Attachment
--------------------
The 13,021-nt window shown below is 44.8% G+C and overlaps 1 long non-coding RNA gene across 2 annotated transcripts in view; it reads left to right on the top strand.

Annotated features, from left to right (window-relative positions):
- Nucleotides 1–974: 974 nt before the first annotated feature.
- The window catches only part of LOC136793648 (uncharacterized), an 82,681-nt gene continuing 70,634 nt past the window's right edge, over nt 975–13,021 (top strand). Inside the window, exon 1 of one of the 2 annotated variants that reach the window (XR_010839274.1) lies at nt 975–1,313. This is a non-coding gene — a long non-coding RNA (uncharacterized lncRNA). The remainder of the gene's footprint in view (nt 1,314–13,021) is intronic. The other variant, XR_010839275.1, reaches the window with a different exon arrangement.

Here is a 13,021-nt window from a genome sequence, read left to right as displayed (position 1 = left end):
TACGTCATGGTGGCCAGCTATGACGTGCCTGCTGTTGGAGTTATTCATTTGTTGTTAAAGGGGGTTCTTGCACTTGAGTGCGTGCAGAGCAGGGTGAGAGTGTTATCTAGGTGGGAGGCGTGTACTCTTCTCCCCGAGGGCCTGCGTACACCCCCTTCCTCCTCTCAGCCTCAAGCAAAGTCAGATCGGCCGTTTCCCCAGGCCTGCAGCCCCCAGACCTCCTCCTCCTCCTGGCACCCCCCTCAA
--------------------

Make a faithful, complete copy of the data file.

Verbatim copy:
The 13,021-nt window shown below is 44.8% G+C and overlaps 1 long non-coding RNA gene across 2 annotated transcripts in view; it reads left to right on the top strand.

Annotated features, from left to right (window-relative positions):
- Nucleotides 1–974: 974 nt before the first annotated feature.
- The window catches only part of LOC136793648 (uncharacterized), an 82,681-nt gene continuing 70,634 nt past the window's right edge, over nt 975–13,021 (top strand). Inside the window, exon 1 of one of the 2 annotated variants that reach the window (XR_010839274.1) lies at nt 975–1,313. This is a non-coding gene — a long non-coding RNA (uncharacterized lncRNA). The remainder of the gene's footprint in view (nt 1,314–13,021) is intronic. The other variant, XR_010839275.1, reaches the window with a different exon arrangement.

Here is a 13,021-nt window from a genome sequence, read left to right as displayed (position 1 = left end):
TACGTCATGGTGGCCAGCTATGACGTGCCTGCTGTTGGAGTTATTCATTTGTTGTTAAAGGGGGTTCTTGCACTTGAGTGCGTGCAGAGCAGGGTGAGAGTGTTATCTAGGTGGGAGGCGTGTACTCTTCTCCCCGAGGGCCTGCGTACACCCCCTTCCTCCTCTCAGCCTCAAGCAAAGTCAGATCGGCCGTTTCCCCAGGCCTGCAGCCCCCAGACCTCCTCCTCCTCCTGGCACCCCCCTCAA